|Kat De Guzman |||May 30, 2016 01:19 PM EDT|
(Photo : John Moore/Getty Images) Condoms are shown to a group of women during a safe sex education class on April 24, in Sawabi in the conservative Muslim Pashtun belt of western Pakistan.
Pakistan's media regulator has announced a ban on all advertisements related to condoms and contraceptives in general on prime time television as well as radio. Authorities feel that the promotion of these products incites curiosity among children.
Pakistan Electronic Media Regulatory Authority (PEMRA) imposed the ban on all advertisements on satellite TV channels or FM Radios related to contraceptives, birth control, and family planning products. PEMRA said the reason for the ban is that the general public is "very much concerned" about the exposure of such products to children.
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Children are said to be getting inquisitive on the features and use of such products, forcing parents to call for the ban.
This comes as a surprise as Pakistan is the world's sixth largest country in terms of population - 193 million people. According to the United Nations, the country's population will grow to 244 million by 2030 given its current growth rate. The Pakistani government said that the use of contraceptives in the country fell by 7.2 percent last year.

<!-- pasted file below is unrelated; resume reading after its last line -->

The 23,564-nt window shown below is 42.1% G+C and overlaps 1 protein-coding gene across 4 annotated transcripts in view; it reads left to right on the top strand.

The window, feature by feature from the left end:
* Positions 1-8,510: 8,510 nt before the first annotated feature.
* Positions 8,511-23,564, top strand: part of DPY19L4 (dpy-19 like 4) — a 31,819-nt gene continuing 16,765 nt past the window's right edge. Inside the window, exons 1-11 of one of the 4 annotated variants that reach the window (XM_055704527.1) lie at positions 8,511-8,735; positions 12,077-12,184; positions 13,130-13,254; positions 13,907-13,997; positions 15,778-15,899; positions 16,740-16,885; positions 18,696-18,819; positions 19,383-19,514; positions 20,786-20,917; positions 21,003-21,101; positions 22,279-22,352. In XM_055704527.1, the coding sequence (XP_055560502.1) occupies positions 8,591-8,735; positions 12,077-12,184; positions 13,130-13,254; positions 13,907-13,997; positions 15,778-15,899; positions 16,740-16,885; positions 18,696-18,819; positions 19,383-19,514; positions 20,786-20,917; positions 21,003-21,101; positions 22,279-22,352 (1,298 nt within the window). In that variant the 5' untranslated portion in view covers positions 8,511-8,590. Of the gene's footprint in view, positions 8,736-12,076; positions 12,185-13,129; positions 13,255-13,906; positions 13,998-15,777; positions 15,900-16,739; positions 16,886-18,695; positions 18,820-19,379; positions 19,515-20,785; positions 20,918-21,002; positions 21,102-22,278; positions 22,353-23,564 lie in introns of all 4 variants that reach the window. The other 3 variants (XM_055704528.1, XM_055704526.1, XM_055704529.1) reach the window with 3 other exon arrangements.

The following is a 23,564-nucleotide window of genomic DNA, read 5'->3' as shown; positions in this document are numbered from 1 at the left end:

Aside from population growth, another concern that experts have highlighted in response to Pakistan's decision to ban the advertisement of condoms is the spread of sexually transmitted diseases. In 2015, around 94,00 people contracted HIV and 2,800 died of the virus.
The ban has sparked a debate. PEMRA revealed on Twitter that a final decision will be made later. While the ban has not been out in force, there are directives that advertisements for condoms and contraceptives should not be aired during primetime television or the time that children are watching.
Also, advertisements will be scrutinuzed to assess whether the use of language and visuals conforms with the nation's cultural values.
It remains unclear whether the Pakistani government's efforts to disseminate information about family planning (such as running campaigns to educate citizens on the benefits of various forms of birth control) will be affected after the ban is finalized.
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